Monday, July 18, 2011
One of the seats broke on our rented van and there is not enough room for all the team members, so Jessica, Alisa (Jessica’s sister), and I decided to take the public bus back to Kampala. We got on the bus at 5:30 am so we could get good seats near the front. The bus is scheduled to leave at 6:30 am but it waits until 7 am to get on the road. By the time we leave, it has standing room only. The aisles are full of people holding onto a bar embedded in the roof. One woman is holding a chicken. A man has a big bunch of bananas and another woman is trying to keep her three small children from crying.
We stop at every mud hut village to see if anyone wants to go with us to Kampala. When the bus is not stopped, it is recklessly driving around corners on narrow mountain dirt roads. On one side is a hill that goes straight up one hundred feet. On the other side is a cliff that goes straight down for one thousand feet. Our driver feels like driving within inches of the ledge. I look out my window and see straight down to a river far down in the valley below. We bump and jolt for an hour and finally cross the river on a shaky little bridge. Then our bus huffs and puffs its way up the other side of the canyon.
In an effort to make up for lost time, our driver steps on the gas. We are still on dirt roads so it is not long before we hit a bump and hear a loud creaking sound under the bus. The driver pulls over and looks under the front wheels. It appears we have broken a spring. No worries though. The driver jacks up the bus and uses a rope to tie up the spring. This shoestring repair takes an hour but it is enough to get us to the next town.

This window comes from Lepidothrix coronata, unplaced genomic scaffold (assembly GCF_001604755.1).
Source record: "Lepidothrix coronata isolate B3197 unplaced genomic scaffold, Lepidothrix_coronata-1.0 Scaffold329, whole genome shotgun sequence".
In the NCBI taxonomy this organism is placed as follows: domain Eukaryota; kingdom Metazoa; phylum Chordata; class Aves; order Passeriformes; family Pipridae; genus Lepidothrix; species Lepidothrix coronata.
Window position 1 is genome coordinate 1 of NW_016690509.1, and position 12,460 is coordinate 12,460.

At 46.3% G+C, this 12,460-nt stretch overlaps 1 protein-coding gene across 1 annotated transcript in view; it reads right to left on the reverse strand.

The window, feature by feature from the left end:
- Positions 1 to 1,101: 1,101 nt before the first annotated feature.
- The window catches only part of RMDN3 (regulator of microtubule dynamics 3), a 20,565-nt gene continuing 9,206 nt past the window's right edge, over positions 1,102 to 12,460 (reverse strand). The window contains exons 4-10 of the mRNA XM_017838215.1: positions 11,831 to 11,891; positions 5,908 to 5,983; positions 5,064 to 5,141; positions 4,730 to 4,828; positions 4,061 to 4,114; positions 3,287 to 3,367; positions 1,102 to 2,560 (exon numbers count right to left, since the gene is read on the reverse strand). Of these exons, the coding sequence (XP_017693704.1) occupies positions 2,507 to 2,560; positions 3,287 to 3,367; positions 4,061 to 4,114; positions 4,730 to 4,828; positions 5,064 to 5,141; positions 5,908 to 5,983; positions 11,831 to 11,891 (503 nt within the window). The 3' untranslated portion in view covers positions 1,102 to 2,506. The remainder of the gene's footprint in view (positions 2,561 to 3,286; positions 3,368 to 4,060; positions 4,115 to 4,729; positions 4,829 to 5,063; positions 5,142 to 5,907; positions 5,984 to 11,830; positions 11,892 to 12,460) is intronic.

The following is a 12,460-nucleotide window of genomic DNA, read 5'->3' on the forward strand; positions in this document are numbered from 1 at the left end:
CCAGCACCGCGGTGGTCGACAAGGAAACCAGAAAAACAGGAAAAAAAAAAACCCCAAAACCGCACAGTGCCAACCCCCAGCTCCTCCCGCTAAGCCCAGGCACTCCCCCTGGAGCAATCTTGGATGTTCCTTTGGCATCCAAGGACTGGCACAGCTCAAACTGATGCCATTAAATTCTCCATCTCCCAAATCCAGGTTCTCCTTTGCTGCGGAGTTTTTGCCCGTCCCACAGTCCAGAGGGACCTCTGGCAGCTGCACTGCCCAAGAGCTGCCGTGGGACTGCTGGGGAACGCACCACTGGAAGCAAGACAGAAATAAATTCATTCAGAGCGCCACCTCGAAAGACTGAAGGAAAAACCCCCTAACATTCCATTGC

We all jump off the bus while six mechanics take off the old spring and put on a new one. The passengers stand around waiting and finally wander off to find some lunch. Two hours later we are back on the road.
I feel like we made a bad decision in taking the bus instead trying to find a way to squeeze into our rented van. But then we receive a call that the van has broken down too. It becomes a race to see which vehicle can be fixed first. Our bus limps into Kampala a distant second. Our nine-hour bus ride ends up taking fourteen hours. Then we embark on a one-hour taxi ride to our hotel through downtown traffic. That’s Africa for you.
Me: Is this the way to Kihihi?
Man on the side of the road: Yes.
Me: Will we get to Kihihi soon?
Me: How long will it take for us to get to Kihihi?
Me: Do you speak English?
Me: Which direction should we go to get to Kihihi?
Man: (thinks about it) Mmmm, Yes.
I gave up trying to talk to him.